The Purple Heart took many years to evolve into what it is known as today. When General Douglas MacArthur signed General Order #3 establishing the modern Purple Heart, it was not authorized to be awarded to anyone except to those serving in the Army or the Army Air Corps. A presidential order signed in 1942 opened the Purple Heart to all branches of the military including the U.S. Coast Guard.

The Modern Purple Heart

World War Two saw the Purple Heart change from an award for meritorious service to one honoring those who were wounded or killed in combat. Criteria for receiving a Purple Heart has also changed over the years; military members may be eligible for this honor if they are wounded or killed as a result of an act of terrorism or in qualifying circumstances where friendly fire was involved. There are also Purple Heart benefits afforded to the men and women that are awarded Purple Hearts.

This post courtesy of militarybenefits.info

Legion Installation 7.8.2021

There will be no General Meeting for July. The July meeting will be to conduct installation of officers for all family units. This meeting will be on July 8th. Dinner at 6pm, Meeting at 7pm. A band will play in the Social Quarters following the conclusion of the installation.

This meeting is by reservation, to ensure there is enough seating for all incoming officers. For further information, contact the Adjutant, Al Rosenfield.

Plaque of Remembrance

The Lenten season is upon us. This is generally considered a time of sacrifice and reflection. 

Would you please consider reflecting upon, and honoring your loved ones who have served this great country, by listing their name, rank and branch of service on the Plaque of Honor hanging on the left wall as you enter the Legion social quarters. 


Simply ask your bartenders or servers for the “Plaque of Honor” form and fill it out. A small fee of $25.00 will enshrine your loved one for ever. 
Thank you for your kind consideration.

Honoring First Responders

American Legion Post 29 – Makes awards to our first responders and Honors one of our own!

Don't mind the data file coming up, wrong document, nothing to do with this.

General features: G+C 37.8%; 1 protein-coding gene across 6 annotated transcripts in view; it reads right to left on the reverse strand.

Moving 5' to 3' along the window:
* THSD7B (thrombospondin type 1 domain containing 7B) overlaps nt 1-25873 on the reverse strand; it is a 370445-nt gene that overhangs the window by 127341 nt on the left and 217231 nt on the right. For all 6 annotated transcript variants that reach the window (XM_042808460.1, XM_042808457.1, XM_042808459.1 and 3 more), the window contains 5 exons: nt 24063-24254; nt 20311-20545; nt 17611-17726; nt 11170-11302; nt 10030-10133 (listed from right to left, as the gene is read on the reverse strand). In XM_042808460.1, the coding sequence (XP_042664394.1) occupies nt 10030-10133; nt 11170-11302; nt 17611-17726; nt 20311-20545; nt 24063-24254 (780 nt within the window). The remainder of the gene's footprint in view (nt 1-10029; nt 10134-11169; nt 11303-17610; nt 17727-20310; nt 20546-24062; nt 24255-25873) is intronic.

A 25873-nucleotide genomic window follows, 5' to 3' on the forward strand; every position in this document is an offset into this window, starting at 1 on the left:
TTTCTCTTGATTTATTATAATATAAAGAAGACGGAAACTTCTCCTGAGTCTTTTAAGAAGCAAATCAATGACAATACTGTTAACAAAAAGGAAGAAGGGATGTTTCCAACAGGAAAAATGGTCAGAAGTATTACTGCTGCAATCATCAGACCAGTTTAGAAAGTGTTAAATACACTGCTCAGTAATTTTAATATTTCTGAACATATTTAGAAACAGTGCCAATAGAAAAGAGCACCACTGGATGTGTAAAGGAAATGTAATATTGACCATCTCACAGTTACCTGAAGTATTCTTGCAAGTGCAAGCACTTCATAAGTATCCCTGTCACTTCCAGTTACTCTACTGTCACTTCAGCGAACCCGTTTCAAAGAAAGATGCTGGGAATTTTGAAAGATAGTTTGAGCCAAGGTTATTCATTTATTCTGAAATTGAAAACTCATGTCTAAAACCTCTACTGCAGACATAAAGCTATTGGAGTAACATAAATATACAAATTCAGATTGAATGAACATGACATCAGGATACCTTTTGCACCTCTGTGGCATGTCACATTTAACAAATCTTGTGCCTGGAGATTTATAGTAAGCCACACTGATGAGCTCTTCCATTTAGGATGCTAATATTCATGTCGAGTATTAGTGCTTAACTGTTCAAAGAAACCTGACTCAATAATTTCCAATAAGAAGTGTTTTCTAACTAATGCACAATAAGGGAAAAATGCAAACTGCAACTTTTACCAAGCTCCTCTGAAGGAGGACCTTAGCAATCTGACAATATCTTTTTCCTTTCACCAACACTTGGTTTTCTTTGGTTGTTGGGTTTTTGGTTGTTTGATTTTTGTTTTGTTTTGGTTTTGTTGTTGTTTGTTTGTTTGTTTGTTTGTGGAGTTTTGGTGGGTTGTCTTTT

At Horace Orr Post 29 of The American Legion’s regular monthly meeting on Nov. 5th  the Legion and the Golf Committee presented $29,500 to our first responders from the proceeds of the 24th Annual Golf Tournament that was held on Sept. 14th at Dogwood Country Club.  This year’s presentation marked the largest amount of monies ever given from the proceeds of this event.  We had the largest field of golfers we have ever had and Dogwood Country Club did an outstanding job in hosting the tournament.  

The legion was blessed to have great sponsors again this year and they helped us tremendously in making this event successful.  We would like to thank Chick- fil-la , Coca-Cola United,  Vingenzo’s , East Cobb Ace Hardware, Capstone Insurance, Steve’s Automotive and our title sponsor,  The Army National Guard for their support in making this event the best golf tournament we have had.  We also would like to thank you the members of the American Legion Post 29 for your participation and support.   

Each of the First Responders, the Marietta Police Dept., the Marietta Fire Dept., and the Cobb County Sheriff’s Dept. each received $6,500 each to go toward their Christmas and youth programs.   Another $10,000 grant was given to the WellStar Foundation in honor of one of our own- Uncle Pete Bagley!  Uncle Pete is a legend in our legion for the service he has given, but he is also a  long time leader in the Kennestone Hospital Volunteers that has been huge supporters of the legion and the Veterans Memorial 5k race.  This award is richly deserved and we all congratulate  Uncle Pete Bagley.   The WellStar Foundation will use these monies to decorate a room especially for EMT’s in the new Emergency Room at the Kennestone-WellStar Hospital.   Going forward this award in honor of Uncle Pete will be given annually  from the proceeds of the golf tournament. 

The legion would also like to thank the golf committee under the direction of Allen Rosenfield and Commander Walt Cusick for putting on such a wonderful and successful event.  Also a special thanks go to committee members Ken Buechel, Jim Kopp, Guy Cook, Russell Dixon, Tom Bell,  and Teresa Myer for her great crew in social quarters all of their hard work on this event.    

A great time was had by all – and the golf committee – looks forward to hosting another successful 25th Annual Golf Tournament next Sept. 2020!  

Cobb Sherriff Department
Marietta Fire Department
Marietta Police Department
Uncle Pete Bagley
Uncle Pete and Wellstar